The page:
Spatial deconvolution technique to improve the accuracy of reconstructed three–dimensional diffuse optical tomographic images

H. L. Graber et al. (2005)

Summary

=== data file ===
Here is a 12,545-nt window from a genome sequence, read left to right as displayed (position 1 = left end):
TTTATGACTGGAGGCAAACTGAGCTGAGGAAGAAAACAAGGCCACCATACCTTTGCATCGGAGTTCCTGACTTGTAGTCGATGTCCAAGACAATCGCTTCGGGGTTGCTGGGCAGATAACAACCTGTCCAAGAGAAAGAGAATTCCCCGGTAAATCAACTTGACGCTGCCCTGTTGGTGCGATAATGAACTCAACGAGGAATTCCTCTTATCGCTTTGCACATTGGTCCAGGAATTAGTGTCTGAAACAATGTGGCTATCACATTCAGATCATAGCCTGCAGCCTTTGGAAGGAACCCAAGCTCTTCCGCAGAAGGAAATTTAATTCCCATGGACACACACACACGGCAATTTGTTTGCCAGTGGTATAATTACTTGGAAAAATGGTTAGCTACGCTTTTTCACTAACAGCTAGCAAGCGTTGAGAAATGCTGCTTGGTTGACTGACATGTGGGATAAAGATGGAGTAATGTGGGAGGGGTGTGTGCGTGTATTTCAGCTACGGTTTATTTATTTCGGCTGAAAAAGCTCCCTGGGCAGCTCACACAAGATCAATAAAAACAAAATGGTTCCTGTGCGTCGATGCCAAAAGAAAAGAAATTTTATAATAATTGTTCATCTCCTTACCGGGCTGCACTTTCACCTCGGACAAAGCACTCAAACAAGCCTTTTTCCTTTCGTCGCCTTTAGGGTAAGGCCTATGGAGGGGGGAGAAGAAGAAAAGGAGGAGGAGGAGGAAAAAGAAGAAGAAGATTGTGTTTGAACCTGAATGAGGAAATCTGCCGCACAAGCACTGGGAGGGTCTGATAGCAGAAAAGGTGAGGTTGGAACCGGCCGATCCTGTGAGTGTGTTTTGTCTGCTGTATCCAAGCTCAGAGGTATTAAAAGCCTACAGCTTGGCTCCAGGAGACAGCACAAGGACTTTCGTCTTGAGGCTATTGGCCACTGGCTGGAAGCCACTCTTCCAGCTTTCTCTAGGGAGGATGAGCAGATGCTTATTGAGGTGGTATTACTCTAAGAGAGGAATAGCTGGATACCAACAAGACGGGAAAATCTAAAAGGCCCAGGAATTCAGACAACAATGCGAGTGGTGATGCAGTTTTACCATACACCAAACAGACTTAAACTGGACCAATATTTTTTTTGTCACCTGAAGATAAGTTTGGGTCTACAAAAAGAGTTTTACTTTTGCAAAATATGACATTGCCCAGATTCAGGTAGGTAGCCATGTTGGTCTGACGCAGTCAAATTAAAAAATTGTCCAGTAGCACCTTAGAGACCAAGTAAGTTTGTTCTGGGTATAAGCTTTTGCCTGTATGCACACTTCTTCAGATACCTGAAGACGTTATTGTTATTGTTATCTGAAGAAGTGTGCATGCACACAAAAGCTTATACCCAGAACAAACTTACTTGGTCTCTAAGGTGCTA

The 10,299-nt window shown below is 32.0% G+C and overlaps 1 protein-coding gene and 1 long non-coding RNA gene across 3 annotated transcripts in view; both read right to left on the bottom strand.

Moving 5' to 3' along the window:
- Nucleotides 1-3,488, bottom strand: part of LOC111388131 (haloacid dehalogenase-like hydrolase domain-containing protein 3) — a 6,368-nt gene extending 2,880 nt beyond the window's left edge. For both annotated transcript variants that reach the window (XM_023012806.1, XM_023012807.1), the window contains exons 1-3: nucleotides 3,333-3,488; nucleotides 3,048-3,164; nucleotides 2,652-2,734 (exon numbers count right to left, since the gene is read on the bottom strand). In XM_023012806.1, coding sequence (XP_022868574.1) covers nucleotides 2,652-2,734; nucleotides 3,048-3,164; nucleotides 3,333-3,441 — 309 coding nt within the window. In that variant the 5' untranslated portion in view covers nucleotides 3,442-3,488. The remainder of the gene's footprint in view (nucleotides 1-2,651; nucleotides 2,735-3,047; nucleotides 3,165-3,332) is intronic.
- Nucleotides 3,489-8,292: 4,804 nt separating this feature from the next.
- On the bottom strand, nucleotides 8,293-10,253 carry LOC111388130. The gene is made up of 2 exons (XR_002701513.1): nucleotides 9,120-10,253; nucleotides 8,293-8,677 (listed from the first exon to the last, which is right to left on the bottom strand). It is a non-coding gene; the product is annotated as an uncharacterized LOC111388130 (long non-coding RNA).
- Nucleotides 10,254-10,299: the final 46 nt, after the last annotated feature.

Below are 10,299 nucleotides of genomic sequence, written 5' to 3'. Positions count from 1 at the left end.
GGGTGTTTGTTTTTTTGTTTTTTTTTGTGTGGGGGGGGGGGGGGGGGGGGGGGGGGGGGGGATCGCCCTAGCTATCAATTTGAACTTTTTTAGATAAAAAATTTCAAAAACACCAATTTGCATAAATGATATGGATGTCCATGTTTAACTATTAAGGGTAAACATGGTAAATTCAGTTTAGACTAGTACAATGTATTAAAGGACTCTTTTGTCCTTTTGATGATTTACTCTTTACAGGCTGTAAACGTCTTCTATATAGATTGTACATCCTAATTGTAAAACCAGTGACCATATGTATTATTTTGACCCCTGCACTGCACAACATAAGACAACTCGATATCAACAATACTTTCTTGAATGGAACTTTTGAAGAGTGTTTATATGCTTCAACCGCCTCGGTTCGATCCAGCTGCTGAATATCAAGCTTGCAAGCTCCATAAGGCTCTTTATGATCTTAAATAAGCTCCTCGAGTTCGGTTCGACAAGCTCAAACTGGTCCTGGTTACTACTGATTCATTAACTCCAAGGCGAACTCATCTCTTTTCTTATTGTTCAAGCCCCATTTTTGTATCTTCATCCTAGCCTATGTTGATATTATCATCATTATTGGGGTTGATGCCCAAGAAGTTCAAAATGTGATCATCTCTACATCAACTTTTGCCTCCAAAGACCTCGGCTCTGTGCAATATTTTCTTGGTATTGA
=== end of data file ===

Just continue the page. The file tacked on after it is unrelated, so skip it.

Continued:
A straightforward spatial deconvolution operation is presented that seeks to invert the information blurring property of first-order perturbation algorithms for diffuse optical tomography (DOT) image reconstruction. The method that was developed to generate these deconvolving operators, or filters, was conceptually based on the frequency-encoding process used in magnetic resonance imaging. The computation of an image-correcting filter involves the solution of a large system of linear equations, in which known true distributions and the corresponding recovered distributions are compared. Conversely, application of a filter involves only a simple matrix multiplication. Simulation results show that application of this deconvolution operation to three-dimensional DOT images reconstructed by the solution of a first-order perturbation equation (Born approximation) can yield marked enhancement of image quality. In the examples considered, use of image-correcting filters produces obvious improvements in image quality, in terms of both location and ma of the inclusions. The displacements between the true and recovered locations of an inclusion’s centroid location are as small as 1 mm, in an 8.cm-diameter medium with 1.5.cm-diameter inclusions, and the peak value of the recovered ma for the inclusions deviates from the true value by as little as 5%.